When picking subjects for his books, Handberg looks for real-life headlines that tell a story deeper than what day-to-day news can tell with limited air time or column inches. He wants to tell stories that focus on social issues of the day, but with the more personal touch that fiction can achieve. After being inspired by a Star Tribune writer’s work on the topic, “On Nowhere Street” brought forward a subject matter that Handberg felt doesn’t get much attention in fiction: youth homelessness.
“As I was thinking of a storyline [for On Nowhere Street], it just kept running through my head,” he said. “I was still bound to make it a mystery, because that’s what I do. … But I thought, ‘How can I help bring attention to a societal problem in these late years of my life?’”
Handberg spent four years writing “On Nowhere Street,” nearly twice as long as his other books. A good deal of the time was spent on research, since homelessness is a particularly heavy topic, especially where homeless youths are concerned. He wanted to be accurate and respectful with the subject matter, while telling a story that had impact.
Handberg was obviously very passionate about the subject of this book. The extra time he spent researching it shows through in the very human face he puts on youth homelessness. The character of Jennie, the homeless girl who sets off the whole chain of events in the book, empathetically exemplifies one of many different kinds of kids who end up on the street. The book goes into excruciating detail humanizing the idea of homeless kids, as Gooding and her crew’s research brings them in contact with more and more of the stories from the street. Some of the people they meet are fleeing violent homes, some have fallen on hard times, some are mentally ill, some are violent, and some just like life on the street.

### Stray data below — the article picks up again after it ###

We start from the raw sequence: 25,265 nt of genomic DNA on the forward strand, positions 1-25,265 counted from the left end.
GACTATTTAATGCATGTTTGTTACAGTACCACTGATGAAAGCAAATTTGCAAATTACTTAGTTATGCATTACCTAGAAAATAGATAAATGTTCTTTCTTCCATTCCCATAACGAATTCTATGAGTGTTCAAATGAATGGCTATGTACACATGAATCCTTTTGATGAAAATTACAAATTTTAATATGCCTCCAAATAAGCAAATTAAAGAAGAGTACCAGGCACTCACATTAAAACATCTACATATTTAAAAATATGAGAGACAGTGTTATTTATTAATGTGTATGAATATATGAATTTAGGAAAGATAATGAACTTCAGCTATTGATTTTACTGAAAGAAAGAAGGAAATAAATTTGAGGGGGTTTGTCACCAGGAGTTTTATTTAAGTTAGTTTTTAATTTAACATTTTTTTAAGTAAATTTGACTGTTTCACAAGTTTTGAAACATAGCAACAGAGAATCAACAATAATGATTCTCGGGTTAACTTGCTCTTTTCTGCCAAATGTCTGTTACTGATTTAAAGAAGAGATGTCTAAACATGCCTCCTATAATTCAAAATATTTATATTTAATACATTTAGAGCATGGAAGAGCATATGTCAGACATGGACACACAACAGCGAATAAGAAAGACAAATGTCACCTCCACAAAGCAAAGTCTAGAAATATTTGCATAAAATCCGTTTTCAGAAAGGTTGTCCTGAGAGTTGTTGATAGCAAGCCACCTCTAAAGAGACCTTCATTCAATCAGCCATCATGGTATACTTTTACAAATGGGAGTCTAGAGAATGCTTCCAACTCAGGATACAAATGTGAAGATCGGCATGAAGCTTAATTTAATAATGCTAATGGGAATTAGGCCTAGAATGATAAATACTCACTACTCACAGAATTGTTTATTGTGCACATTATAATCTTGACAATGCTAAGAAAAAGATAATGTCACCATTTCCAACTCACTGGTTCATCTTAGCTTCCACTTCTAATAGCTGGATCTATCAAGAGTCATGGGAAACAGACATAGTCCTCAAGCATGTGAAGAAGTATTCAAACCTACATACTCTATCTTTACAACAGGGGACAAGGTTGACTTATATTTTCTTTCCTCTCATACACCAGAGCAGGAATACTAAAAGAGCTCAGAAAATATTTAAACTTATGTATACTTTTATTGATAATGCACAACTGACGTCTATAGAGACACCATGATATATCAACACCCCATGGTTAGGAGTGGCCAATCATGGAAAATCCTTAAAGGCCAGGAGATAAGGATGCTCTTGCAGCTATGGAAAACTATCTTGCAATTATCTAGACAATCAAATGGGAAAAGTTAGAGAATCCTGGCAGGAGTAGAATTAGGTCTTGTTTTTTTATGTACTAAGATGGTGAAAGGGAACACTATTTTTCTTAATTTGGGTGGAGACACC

Much like the real-life inspiration for the story, there’s no easy solution, and what seems like a surefire way to get Jennie off the street becomes more complicated the harder Gooding tries. Meanwhile, the thickening plot of the missing girl, Hannah, continues to pull her away from trying to set things right. While the story starts as a joined-at-the-hip parallel tale of a hard-nosed reporter and a homeless kid both seeking the truth in different ways, the reader, much like Gooding, soon finds themself more wrapped up in the mystery of Hannah than the plight of Jennie.
But perhaps that was the point?
Throughout the book, Gooding’s crew frequently reminds her of the kind of news that sells and that homeless kids aren’t going to get the same traction as a missing person search. In spite of that, Gooding returns to her quest to get Jennie to safety, risking her career in the process. In this way, Handberg did a good job in tying his thesis together with the diverging mystery plot in the end.
Despite the care he put into the book, Handberg said there’s still so much work to be done to help homeless youth, and he just hopes that his book helps stir some people’s hearts to do what they can about it.
“For someone to write a nonfiction piece [on youth homelessness] would be a wonderful project to see,” said Handberg. “These kids still have a chance at life, but their path is so often blocked.”